The scenario of Calvin Weir-Fields (Paul Dano) creating Ruby Sparks (Zoe Kazan) to be his ideal woman by drafting her story via a mystical typewriter has the potential to reach the creepy quota in the hands of less talented artists (think bookish hipster Weird Science meets Bride of Frankenstein). Luckily, the filmmakers strike just the right balance between light-hearted fantasy and cautionary tale as Calvin controls Ruby’s every move— like dancing a puppet on a string.
The enchanting soundtrack from composer Urata employs a classical approach, allowing the orchestration to mimic Calvin’s varied emotional swells: from tender contemplation to soaring, operatic love to Peter and the Wolf-like trepidation. With stirring woodwinds accompanying Calvin’s musings, his manic-pixie-dream-girl hallucinations sound more endearingly hopeful than troublesomely psychotic:
“Ruby Sparks. 26 years old. Raised in Dayton, Ohio … got kicked out of high school for sleeping with her art teacher … she’s complicated. That’s what I like best about her.”
The chemistry between real-life couple Paul Dano and Zoe Kazan (also the film’s screenwriter) is a joy to watch on screen. However, the thrill of the “true and impossible” love affair in Ruby Sparks comes from the effectiveness of the film’s musical score. In the epic montage of first dates that immediately follows the echoing whoosh of their first kiss, a catchy pop song from the 1970s revs their relationship into high gear.
The quirky Euro theme continues throughout the film’s middle section, as Calvin introduces Ruby to his blended family—including supportive older brother Harry (Chris Messina), new age-y mother Gertrude (Annette Bening), and goofy man-of-the-earth stepfather Mort (Antonio Banderas).”Quande Tu Es La” plays as the young lovers drive to Gertrude and Mort’s ranch in Big Sur; “Psychedelic Train” waxes luxuriously over a night of pot-smoking and heated arguing on the compound; and on the way back home, “Roll It Round” by The Lions blasts ironic reggae from Calvin’s vintage car stereo.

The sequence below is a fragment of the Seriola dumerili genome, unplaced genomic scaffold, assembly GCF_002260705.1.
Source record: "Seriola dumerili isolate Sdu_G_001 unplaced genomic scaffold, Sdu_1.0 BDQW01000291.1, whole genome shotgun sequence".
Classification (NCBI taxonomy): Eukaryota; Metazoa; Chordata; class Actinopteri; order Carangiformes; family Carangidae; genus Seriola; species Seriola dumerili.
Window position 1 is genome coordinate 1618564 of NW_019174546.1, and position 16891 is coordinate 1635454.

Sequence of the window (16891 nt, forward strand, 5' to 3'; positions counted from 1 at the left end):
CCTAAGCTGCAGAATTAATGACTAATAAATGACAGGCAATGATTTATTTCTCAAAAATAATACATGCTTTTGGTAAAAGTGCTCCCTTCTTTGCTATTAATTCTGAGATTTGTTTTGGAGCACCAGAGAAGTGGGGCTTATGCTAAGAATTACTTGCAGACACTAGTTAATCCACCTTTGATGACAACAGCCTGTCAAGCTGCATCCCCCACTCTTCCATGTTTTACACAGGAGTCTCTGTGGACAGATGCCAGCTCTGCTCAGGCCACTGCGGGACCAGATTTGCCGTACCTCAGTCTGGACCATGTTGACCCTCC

Even the more subtle music moments leave a lasting impression. For example, the song that precedes Ruby’s sudden switch to fluent French (courtesy of Calvin and Harry’s typewriter tinkering) is just as adorably infectious as Ruby herself:
Despite the film’s otherworldly premise, Calvin’s core dilemma is still a relatable one. When Ruby eventually strays from the “perfect” mold in which she was created—and starts to exhibit real emotions that would make any normal relationship complicated and imperfect— Calvin’s lofty ideals are put to the test.
Can he still accept Ruby for who she is (flaws and all) without trying to change her, or will he forever chase the illusion of a manic-pixie-dream-girl that doesn’t exist?
Falling in love with an illusion is easy, especially when violins are playing in the background, but what makes the soundtrack to Ruby Sparks special is what transcends the character of Ruby beyond the trappings of a rom-com cliche. At first, she plays the role of scripted trope (a projection of her captor’s unrealistic hopes and dreams), but when her charms are no longer forced and her authentic self seeks independence, she is infinitely more lovable. Similarly, the music of Ruby Sparks is a whirl of familiar schmaltz on the surface with unexpected and often bizarre delights hidden like gems underneath.
Various Artists – Ruby Sparks Soundtrack tracklist:
- “Writer’s Block”
- “Ruby Sparks”
- “I was Waiting for You”
- “I’ll Go With You”
- “She’s Real”
- “Ca Plane Pour Moi” (Plastic Bertrand)
- “Une Fraction De Seconde” (Holden)
- “He Loved You”
- “Quand Tu Es La” (Sylvie Vartan)
- “Psychedelic Train” (Derrick Harriott)
- “Roll It Round” (The Lions)
- “You’re a Genius”
- “The Past Released Her”
- “She Came to Me”
- “Can We Start Over”
- “Ruby Was Just Ruby”